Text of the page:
Powder increase velocity drop?

VD2005

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Mar 4, 2015
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So I'm hoping I'm not just crazy and someone could help answer this question or if their is a scientific answer.
Recently I was shooting over a chronograph as I was working up some load data I had 4 different loads ready and 4shots each. this is in a 6.5-284 with H4831sc and fed215 primer
As I worked up in powder grains going up .5gr each load I seen steady increase in velocity until I hit my last string. it was at 53gr. I believe this was around max I seen slight ejector markings on the brass. This load velocity drop by 46fps from my last one with .5gr less powder. Where I seen on average 70fps increase in velocity between the last 3 loads. Is their an answer for this? I have seen it befor in other cartridges but never could find a answer.
 

davkrat

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Regardless of the reason it sounds like you're past the point that your barrel can burn the powder before the bullet leaves the muzzle. I've had barrels plateau with slow powders. No increase in velocity a grain or two below pressure signs.

How many shots did you measure to get your average? Of all armchair scientists as reloaders we are probably the worst. Often using questionable at best measurement eequipment then putting stock in 3-5 statistically insignificant readings :)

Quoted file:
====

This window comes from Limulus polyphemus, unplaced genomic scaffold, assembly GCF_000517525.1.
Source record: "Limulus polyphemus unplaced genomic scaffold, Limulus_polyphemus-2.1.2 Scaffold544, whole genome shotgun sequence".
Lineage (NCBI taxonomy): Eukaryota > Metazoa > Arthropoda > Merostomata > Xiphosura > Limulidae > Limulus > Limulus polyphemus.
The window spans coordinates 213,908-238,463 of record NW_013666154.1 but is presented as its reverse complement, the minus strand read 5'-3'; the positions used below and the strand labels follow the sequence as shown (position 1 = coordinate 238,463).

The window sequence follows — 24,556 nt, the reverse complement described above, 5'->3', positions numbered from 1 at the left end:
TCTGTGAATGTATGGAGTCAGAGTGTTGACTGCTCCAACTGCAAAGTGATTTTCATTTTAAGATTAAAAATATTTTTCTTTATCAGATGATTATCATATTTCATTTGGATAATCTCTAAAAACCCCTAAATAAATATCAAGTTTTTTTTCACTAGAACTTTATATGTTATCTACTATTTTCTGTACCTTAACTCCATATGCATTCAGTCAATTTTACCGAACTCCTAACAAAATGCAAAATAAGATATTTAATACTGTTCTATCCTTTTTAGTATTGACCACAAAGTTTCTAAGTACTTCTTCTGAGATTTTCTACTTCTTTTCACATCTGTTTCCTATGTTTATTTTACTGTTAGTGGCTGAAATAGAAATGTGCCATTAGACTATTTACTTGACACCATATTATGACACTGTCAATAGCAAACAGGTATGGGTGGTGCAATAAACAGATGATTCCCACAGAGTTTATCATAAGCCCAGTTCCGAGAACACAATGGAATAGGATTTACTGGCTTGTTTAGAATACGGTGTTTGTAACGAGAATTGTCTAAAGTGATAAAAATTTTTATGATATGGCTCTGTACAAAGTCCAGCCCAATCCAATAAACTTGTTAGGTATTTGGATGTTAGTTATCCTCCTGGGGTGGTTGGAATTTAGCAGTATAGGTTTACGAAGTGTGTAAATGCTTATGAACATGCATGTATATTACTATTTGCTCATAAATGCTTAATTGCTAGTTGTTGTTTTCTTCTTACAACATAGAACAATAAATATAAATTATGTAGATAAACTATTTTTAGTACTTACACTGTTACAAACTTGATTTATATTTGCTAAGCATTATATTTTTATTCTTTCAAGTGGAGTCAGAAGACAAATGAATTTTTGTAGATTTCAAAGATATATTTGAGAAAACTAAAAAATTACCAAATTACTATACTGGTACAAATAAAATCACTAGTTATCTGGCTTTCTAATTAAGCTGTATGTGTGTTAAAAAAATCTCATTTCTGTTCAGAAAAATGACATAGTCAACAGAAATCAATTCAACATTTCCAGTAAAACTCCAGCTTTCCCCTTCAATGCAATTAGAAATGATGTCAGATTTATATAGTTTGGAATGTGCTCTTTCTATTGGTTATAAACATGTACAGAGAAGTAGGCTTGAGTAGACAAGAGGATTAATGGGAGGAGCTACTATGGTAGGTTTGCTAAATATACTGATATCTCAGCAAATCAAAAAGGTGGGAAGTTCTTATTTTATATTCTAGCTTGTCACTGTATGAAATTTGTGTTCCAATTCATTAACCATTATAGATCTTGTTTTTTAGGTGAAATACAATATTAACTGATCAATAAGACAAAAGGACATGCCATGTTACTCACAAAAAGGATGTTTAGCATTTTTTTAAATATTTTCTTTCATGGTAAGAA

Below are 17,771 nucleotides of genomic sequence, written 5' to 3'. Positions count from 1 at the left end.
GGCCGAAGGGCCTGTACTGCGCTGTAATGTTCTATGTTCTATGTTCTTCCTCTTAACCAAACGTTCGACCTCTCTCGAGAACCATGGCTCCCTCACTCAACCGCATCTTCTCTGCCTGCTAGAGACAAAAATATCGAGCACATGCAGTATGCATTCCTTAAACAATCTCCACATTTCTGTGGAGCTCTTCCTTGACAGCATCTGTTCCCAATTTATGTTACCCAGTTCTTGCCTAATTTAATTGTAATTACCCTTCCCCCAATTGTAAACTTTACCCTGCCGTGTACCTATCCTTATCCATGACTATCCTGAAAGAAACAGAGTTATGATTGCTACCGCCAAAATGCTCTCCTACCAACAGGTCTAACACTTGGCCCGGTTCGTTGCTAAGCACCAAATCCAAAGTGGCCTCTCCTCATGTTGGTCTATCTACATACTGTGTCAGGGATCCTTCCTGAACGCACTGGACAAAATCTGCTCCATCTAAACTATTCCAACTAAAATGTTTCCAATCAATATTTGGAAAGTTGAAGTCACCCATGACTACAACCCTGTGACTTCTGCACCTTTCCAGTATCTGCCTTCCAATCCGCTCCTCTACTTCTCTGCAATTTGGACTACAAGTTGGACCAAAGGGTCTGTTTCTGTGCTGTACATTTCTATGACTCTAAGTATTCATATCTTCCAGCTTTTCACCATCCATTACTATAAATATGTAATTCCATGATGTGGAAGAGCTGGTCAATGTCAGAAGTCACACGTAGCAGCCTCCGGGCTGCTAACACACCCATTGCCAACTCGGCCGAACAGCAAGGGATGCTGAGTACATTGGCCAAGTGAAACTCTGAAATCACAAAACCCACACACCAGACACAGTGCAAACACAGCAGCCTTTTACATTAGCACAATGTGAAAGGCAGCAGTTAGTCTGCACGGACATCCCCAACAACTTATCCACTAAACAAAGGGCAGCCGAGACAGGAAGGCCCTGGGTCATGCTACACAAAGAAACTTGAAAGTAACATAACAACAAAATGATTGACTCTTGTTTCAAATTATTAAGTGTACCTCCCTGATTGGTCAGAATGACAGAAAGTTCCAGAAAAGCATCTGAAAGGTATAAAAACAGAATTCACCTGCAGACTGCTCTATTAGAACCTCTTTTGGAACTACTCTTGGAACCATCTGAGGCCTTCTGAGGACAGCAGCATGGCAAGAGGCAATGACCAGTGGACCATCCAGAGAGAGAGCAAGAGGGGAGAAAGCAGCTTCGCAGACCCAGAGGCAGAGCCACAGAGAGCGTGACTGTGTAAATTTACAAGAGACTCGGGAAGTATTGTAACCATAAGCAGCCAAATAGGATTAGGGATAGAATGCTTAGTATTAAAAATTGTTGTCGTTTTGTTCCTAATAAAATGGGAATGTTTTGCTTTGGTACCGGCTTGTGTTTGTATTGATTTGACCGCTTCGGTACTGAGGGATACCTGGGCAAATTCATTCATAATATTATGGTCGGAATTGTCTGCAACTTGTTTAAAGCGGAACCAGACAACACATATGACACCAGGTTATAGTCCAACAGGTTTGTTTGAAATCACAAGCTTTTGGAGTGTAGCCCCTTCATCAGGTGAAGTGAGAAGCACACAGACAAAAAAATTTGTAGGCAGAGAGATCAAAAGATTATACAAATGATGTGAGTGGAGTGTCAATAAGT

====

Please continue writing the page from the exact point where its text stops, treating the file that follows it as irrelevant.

Ingwe

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Maybe you are going crazy, but if you are I am as well.

When working up my load here is what I found:

7mmRemMag 26" Benchmark Barrel 1:9 twist with 168gr Accubond Lr's

With 79.5gr of RL-33 I got a 10 shot average of 3,114fps

With 79.3gr of RL-33 I got a 10 shot average of 3,128fps

The accuracy was pretty much the same and with the lower charge the high-low spread was within 50fps so I decided to go with it.

I hope that someone here comes up with a good explanation for it as well since this always bugged me!
 

jfseaman

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Maybe you are going crazy, but if you are I am as well.

...

I hope that someone here comes up with a good explanation for it as well since this always bugged me!
Well, I'm in the same looney bin with Y`all.

I see this a great deal. When working up loads or strings of pressure tests, velocity will rise predictably then suddenly fall off 50fps or more. If not at max, the velocity will often "regain footing" until the next "discordant harmonic".

and that's all I can put on it just now "discordant harmonics".

I have no empirical data, just a "feeling" and the "feel" I get through the rifle.

By "discordant harmonics" I mean a load that is sooooo far off node that it actaully slows down the projectile. Sometimes I can even "call" it before looking down at the chronograph read out.

I have no way to "predict" it. It does happen. Why? Someone with more engineering and physics than me got any ideas?
 

Ridgerunner665